clock menu more-arrow no yes

Filed under:

let off the hook

New, 7 comments

i can't fault la russa for leaving morris in to start the 8th. matty hadn't allowed a hit since cabrera's homer in the 3d -- 15 of 16 men set down, with the lone baserunner reaching on an error. he had only thrown 89 pitches, needed just 6 pitches to get through the sixth inning and 9 pitches to get through the seventh. and he was still throwing hard: per fox's gun he struck out guillermo mota on a 92 mph fastball for the 2d out in the 7th, then started juan pierre out with fastballs clocking 92 and 91 mph. so when the cards went ahead 5-4, no reason at all to take him out of the game.

a flawlessly placed leadoff bunt by castillo; not morris's fault. he got ahead 1-2 on cabrera but then had a moment of indecision; a superfluous pickoff throw -- stall tactic -- followed by a conference with molina on the mound. both strikes to cabrera had come on breaking balls, and although they'd both fooled him both pitches were up, mistakes matty got away with. cabrera was set up for an inside fastball, and i think morris was tempted to throw it but wasn't sure of himself -- understandably not, since cabrera had socked his laser-beam 3d-inning dinger off an inside heater. but they couldn't keep showing him the curveball forever. discretion won out: they went back to the hook but left it off the plate outside. alas morris hung it above the waist again, and cabrera timed it and hit the piss out of it, as mvp-type hitters are wont to do with such pitches. fortunately the rope headed right for walker, but he misplayed it . . . . . even though neither matt nor larry executed, i'm not gonna fault our guys so much as i'm going to credit cabrera, who reminded me of pujols up there -- stayed balanced and took the pitch the other way, a very intelligent display of hitting. hats off to ya, kid.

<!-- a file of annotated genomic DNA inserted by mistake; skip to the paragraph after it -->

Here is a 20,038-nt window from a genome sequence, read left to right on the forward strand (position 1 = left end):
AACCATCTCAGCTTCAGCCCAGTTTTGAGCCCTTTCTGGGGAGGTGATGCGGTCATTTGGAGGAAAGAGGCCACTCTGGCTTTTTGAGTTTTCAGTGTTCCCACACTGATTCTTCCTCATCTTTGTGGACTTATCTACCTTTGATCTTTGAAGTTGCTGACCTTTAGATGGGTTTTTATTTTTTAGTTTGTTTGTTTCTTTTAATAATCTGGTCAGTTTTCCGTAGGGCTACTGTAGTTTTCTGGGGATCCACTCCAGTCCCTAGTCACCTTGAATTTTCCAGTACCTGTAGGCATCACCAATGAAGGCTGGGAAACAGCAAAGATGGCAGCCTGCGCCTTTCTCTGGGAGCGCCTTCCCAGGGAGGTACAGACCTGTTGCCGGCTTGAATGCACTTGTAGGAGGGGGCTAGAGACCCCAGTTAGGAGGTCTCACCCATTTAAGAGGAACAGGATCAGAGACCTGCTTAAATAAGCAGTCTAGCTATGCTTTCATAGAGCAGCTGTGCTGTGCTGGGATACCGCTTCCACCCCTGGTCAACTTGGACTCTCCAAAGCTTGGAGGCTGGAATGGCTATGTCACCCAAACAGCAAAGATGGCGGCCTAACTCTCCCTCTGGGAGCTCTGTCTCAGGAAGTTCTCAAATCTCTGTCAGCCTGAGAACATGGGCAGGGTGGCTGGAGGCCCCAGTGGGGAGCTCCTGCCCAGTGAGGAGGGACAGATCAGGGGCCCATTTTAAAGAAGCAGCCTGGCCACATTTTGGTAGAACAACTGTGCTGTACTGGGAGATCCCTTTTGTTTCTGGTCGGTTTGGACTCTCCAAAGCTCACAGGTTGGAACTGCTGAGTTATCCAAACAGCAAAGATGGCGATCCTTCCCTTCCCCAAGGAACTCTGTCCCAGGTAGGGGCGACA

delgado's triple . . . . well it was just an awful pitch by ray king, an 0-2 fastball straight down the middle and belt high. batting-practice fodder. ray's going to add to the tension this october, that's for damn sure; we'd better hope he's saving his best for last. the cardinals have been looking for help, along with a lot of other teams, but in the end the only lh relievers to change hands this trading season were ron villone (to the marlins) and jason christiansen (dealt last night to the angels), and neither one would have improved upon the king/flores tandem. so we'll live with those two and with whatever results they produce -- and with the heart attacks and strokes that will likely be caused by their every appearance, whether successful or not.

in the p-d's "cards talk" forum they're saying that joe strauss is saying that rich aurilia may be stl-bound today. if it happens i'll applaud; he's not a very good player, but he would give the team a second weapon (sort of) off the bench against lh pitching, which they badly need for the postseason. here are the current-year opss for card bench players vs southpaws:

  • gooch .814
  • rodriguez .656
  • luna .626
  • seabol .611
  • mabry .543
  • diaz .515
aurilia's ops vs left-handers this year is .782; over the last four years combined, it's .755. that's not great, but it's an improvement over the status quo. and not an inconsequential one. in a short postseason series, everything can hinge on a single at-bat. if/when that at-bat comes, i'll take my chances with a veteran who has played in the world series rather than with a career minor-leaguer.